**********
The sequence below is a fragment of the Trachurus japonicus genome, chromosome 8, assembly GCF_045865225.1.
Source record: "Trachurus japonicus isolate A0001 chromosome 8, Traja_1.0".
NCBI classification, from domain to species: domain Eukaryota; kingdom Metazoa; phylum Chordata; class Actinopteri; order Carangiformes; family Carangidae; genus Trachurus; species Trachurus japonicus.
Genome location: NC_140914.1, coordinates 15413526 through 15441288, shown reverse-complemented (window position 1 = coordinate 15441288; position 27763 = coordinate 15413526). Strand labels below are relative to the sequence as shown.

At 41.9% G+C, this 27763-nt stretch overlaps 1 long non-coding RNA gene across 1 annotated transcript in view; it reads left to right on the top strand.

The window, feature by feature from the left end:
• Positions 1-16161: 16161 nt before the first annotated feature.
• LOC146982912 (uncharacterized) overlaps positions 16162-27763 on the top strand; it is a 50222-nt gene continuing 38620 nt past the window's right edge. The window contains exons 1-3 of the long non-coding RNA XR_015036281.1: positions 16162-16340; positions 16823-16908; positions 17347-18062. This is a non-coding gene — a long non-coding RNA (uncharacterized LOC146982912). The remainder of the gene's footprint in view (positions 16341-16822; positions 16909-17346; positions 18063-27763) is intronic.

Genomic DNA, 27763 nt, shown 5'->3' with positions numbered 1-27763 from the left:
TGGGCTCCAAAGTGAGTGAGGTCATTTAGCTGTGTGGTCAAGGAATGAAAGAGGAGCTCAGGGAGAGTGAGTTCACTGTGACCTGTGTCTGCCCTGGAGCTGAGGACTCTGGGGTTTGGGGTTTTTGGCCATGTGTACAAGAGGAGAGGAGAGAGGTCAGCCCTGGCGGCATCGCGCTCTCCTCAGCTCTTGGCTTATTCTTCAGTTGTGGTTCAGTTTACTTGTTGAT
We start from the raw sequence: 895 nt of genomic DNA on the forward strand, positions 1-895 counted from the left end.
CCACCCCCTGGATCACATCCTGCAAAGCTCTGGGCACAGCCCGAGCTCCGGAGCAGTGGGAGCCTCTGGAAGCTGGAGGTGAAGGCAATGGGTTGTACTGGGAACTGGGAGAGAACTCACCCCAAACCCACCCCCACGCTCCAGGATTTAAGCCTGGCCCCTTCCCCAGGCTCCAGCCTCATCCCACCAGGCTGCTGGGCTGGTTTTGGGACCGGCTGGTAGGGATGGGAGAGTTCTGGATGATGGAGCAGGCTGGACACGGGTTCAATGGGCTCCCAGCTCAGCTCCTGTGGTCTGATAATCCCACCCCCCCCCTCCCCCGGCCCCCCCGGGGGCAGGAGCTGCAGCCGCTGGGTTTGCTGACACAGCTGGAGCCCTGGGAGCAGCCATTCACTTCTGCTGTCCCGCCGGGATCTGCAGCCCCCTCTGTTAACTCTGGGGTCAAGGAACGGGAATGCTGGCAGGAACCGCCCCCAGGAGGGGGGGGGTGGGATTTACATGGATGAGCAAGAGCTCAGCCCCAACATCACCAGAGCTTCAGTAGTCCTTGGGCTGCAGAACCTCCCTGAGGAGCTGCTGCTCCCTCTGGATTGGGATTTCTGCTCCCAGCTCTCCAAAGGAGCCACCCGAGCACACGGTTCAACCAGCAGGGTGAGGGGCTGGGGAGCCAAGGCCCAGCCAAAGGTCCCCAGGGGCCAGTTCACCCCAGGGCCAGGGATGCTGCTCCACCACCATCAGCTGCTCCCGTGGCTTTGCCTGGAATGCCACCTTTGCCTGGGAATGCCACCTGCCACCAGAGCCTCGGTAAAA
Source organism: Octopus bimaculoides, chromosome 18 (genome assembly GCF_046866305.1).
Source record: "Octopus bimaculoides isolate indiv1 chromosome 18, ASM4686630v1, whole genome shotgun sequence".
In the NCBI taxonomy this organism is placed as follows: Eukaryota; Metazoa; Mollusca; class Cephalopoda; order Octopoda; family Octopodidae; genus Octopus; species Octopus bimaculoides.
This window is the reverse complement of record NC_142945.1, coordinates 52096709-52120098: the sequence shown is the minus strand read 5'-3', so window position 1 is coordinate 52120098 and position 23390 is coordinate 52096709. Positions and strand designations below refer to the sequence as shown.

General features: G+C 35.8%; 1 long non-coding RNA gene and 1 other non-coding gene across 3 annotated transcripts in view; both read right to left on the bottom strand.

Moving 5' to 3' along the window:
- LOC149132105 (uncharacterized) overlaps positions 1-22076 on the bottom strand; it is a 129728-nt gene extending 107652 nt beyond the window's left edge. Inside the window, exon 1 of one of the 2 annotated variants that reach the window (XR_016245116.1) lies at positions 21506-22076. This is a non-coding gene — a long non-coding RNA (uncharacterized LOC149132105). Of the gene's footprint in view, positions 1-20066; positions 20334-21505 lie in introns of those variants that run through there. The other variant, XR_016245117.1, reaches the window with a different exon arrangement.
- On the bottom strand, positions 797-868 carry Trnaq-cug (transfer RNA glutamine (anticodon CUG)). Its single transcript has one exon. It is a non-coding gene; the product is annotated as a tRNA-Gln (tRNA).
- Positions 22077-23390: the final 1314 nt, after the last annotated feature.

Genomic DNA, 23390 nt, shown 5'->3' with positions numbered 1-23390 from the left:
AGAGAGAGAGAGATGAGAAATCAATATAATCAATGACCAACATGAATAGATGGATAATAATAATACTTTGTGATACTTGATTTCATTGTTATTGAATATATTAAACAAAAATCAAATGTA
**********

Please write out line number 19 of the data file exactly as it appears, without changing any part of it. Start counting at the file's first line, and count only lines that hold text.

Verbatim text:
- LOC149132105 (uncharacterized) overlaps positions 1-22076 on the bottom strand; it is a 129728-nt gene extending 107652 nt beyond the window's left edge. Inside the window, exon 1 of one of the 2 annotated variants that reach the window (XR_016245116.1) lies at positions 21506-22076. This is a non-coding gene — a long non-coding RNA (uncharacterized LOC149132105). Of the gene's footprint in view, positions 1-20066; positions 20334-21505 lie in introns of those variants that run through there. The other variant, XR_016245117.1, reaches the window with a different exon arrangement.